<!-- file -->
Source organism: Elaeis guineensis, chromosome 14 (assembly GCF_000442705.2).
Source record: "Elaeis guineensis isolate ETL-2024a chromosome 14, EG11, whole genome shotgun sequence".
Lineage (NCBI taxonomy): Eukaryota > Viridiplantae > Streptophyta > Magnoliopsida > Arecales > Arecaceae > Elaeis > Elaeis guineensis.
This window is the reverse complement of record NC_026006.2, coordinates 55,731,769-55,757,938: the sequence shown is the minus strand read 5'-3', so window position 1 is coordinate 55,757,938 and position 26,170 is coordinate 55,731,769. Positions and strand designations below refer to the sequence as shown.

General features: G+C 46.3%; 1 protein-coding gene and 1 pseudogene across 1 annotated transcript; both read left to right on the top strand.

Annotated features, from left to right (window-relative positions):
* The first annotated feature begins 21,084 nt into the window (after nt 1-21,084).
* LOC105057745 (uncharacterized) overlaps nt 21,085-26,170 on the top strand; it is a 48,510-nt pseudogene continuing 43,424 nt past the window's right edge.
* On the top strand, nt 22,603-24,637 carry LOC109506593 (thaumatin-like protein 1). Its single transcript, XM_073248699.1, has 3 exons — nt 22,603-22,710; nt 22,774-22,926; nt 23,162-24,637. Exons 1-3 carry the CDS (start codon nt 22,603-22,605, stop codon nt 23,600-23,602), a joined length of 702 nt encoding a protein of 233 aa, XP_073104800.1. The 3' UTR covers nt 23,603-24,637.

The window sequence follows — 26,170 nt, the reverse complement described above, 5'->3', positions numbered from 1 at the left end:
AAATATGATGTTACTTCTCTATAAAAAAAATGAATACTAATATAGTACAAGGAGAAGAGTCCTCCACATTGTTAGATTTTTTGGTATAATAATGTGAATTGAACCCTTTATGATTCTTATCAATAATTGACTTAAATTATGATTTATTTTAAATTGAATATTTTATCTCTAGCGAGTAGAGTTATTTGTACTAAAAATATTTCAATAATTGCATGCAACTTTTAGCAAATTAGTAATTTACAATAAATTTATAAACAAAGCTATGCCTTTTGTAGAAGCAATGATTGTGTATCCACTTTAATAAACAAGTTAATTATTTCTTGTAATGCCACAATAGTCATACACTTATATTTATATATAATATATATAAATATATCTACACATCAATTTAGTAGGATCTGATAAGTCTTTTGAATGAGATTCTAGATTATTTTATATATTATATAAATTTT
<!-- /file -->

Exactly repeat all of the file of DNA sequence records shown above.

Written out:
Source organism: Elaeis guineensis, chromosome 14 (assembly GCF_000442705.2).
Source record: "Elaeis guineensis isolate ETL-2024a chromosome 14, EG11, whole genome shotgun sequence".
Lineage (NCBI taxonomy): Eukaryota > Viridiplantae > Streptophyta > Magnoliopsida > Arecales > Arecaceae > Elaeis > Elaeis guineensis.
This window is the reverse complement of record NC_026006.2, coordinates 55,731,769-55,757,938: the sequence shown is the minus strand read 5'-3', so window position 1 is coordinate 55,757,938 and position 26,170 is coordinate 55,731,769. Positions and strand designations below refer to the sequence as shown.

General features: G+C 46.3%; 1 protein-coding gene and 1 pseudogene across 1 annotated transcript; both read left to right on the top strand.

Annotated features, from left to right (window-relative positions):
* The first annotated feature begins 21,084 nt into the window (after nt 1-21,084).
* LOC105057745 (uncharacterized) overlaps nt 21,085-26,170 on the top strand; it is a 48,510-nt pseudogene continuing 43,424 nt past the window's right edge.
* On the top strand, nt 22,603-24,637 carry LOC109506593 (thaumatin-like protein 1). Its single transcript, XM_073248699.1, has 3 exons — nt 22,603-22,710; nt 22,774-22,926; nt 23,162-24,637. Exons 1-3 carry the CDS (start codon nt 22,603-22,605, stop codon nt 23,600-23,602), a joined length of 702 nt encoding a protein of 233 aa, XP_073104800.1. The 3' UTR covers nt 23,603-24,637.

The window sequence follows — 26,170 nt, the reverse complement described above, 5'->3', positions numbered from 1 at the left end:
AAATATGATGTTACTTCTCTATAAAAAAAATGAATACTAATATAGTACAAGGAGAAGAGTCCTCCACATTGTTAGATTTTTTGGTATAATAATGTGAATTGAACCCTTTATGATTCTTATCAATAATTGACTTAAATTATGATTTATTTTAAATTGAATATTTTATCTCTAGCGAGTAGAGTTATTTGTACTAAAAATATTTCAATAATTGCATGCAACTTTTAGCAAATTAGTAATTTACAATAAATTTATAAACAAAGCTATGCCTTTTGTAGAAGCAATGATTGTGTATCCACTTTAATAAACAAGTTAATTATTTCTTGTAATGCCACAATAGTCATACACTTATATTTATATATAATATATATAAATATATCTACACATCAATTTAGTAGGATCTGATAAGTCTTTTGAATGAGATTCTAGATTATTTTATATATTATATAAATTTT